I know it seems right now like college students know everything. They absolutely do not. They just have more light beer and hoodies than you.

Eventually you’re going to figure out how to eat better and exercise. It’s not going to be easy. Ever. And the learning process will involve tears and adult temper tantrums with Mom and Dad (one involving the size of the fruit Dad bought for you. Yikes. You aren’t at your best moment there.) But you kind of work your way into it.

Take off your makeup at night. Last night’s eyeliner does not count as Second Makeup the next day. Wrinkles are a thing.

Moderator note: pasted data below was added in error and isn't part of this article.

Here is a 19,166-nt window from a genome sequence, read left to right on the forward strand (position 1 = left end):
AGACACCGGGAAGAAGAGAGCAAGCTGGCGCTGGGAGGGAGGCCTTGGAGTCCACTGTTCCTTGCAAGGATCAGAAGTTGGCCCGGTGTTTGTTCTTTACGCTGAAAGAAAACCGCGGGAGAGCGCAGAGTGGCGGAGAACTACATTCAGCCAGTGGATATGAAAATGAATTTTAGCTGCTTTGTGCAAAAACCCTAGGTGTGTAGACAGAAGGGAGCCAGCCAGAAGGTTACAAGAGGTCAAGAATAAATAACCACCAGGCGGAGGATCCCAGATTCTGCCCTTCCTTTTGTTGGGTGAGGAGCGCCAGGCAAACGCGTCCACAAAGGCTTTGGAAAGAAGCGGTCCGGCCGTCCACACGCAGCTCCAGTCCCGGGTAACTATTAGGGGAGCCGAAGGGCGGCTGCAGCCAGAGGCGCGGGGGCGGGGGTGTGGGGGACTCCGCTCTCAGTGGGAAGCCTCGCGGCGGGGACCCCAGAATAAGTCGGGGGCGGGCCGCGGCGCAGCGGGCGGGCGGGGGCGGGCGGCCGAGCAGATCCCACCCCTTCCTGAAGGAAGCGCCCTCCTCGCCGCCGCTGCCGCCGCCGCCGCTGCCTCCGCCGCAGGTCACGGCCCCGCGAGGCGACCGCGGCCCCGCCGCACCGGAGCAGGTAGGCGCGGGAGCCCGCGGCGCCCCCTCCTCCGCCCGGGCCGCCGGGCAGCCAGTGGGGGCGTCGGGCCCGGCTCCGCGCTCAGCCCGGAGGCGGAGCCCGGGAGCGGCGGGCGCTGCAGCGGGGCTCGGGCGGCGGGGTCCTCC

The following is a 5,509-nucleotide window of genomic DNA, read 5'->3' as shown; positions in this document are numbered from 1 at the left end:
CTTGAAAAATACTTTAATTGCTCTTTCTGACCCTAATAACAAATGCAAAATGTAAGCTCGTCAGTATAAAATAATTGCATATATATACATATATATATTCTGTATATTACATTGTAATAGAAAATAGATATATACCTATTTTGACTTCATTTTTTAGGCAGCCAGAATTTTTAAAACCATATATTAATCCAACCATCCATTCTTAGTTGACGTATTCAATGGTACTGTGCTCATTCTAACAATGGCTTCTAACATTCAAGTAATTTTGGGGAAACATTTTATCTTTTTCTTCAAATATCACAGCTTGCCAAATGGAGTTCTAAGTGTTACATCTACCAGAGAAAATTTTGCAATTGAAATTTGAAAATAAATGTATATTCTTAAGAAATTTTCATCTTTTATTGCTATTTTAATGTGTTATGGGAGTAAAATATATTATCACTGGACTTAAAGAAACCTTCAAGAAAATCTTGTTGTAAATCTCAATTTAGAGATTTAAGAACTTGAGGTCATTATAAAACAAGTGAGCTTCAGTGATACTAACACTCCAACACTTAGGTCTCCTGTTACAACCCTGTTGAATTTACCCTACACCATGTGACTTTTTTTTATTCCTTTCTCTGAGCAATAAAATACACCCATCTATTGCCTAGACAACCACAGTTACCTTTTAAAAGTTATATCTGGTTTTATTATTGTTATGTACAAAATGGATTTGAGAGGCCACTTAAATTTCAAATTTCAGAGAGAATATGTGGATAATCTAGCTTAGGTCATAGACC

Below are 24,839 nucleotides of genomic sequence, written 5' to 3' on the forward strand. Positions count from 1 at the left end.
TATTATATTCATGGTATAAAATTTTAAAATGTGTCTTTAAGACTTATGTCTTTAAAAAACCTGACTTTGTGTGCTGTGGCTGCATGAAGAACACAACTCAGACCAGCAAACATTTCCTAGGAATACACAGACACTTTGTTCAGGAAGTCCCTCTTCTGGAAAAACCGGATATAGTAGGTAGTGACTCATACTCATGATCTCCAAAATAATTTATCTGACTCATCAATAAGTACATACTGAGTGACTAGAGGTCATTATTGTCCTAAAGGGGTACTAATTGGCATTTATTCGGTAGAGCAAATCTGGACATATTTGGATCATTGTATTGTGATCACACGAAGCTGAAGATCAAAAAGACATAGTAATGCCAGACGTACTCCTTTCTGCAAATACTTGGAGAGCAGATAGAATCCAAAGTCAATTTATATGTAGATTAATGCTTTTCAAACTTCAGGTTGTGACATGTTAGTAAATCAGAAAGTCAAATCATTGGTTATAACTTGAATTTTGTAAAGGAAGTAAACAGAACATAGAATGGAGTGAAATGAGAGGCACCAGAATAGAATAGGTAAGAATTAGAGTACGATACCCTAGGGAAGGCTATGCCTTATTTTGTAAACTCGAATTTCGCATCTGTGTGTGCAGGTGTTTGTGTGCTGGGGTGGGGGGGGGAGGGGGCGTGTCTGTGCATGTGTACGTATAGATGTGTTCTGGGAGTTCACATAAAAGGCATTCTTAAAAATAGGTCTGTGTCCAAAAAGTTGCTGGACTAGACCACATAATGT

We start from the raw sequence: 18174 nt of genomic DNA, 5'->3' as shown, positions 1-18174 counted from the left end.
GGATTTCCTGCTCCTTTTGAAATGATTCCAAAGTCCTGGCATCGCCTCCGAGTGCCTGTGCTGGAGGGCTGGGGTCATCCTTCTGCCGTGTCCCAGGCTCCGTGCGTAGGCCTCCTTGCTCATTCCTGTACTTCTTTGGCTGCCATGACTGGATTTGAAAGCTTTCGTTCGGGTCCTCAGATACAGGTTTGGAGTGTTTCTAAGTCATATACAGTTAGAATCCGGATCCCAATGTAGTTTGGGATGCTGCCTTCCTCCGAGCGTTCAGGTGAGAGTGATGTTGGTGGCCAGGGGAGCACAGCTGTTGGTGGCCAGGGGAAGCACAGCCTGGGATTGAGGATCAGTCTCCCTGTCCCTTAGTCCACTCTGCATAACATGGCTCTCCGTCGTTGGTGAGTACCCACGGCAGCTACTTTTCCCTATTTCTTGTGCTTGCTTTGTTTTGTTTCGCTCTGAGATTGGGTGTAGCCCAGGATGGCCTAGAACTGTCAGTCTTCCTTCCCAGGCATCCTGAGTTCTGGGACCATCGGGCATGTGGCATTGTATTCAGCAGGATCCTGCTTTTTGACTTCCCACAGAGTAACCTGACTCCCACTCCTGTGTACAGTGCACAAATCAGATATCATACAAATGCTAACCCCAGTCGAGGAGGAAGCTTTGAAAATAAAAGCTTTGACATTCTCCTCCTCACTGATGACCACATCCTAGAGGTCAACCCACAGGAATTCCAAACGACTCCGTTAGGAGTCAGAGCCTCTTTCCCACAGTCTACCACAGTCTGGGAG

You don’t end up famous. Not that it’s your plan at 18, I know, but it’s in the back of your mind. That one day you’ll be beautiful and skinny and perfect and you’ll be discovered in a grocery store or just somehow you’ll magically get in with the right crowd and be whisked away to Hollywood. I want you to know it doesn’t happen, because I think it might allow you to make different choices. Your life is not likely to involve a lot of glamour. But it will definitely involve a lot of cheese and laughing with friends, and it turns out? That’s much more your style anyway.

You will try wearing thongs. You will give up on thongs. This probably summarizes what it’s like to go through your twenties.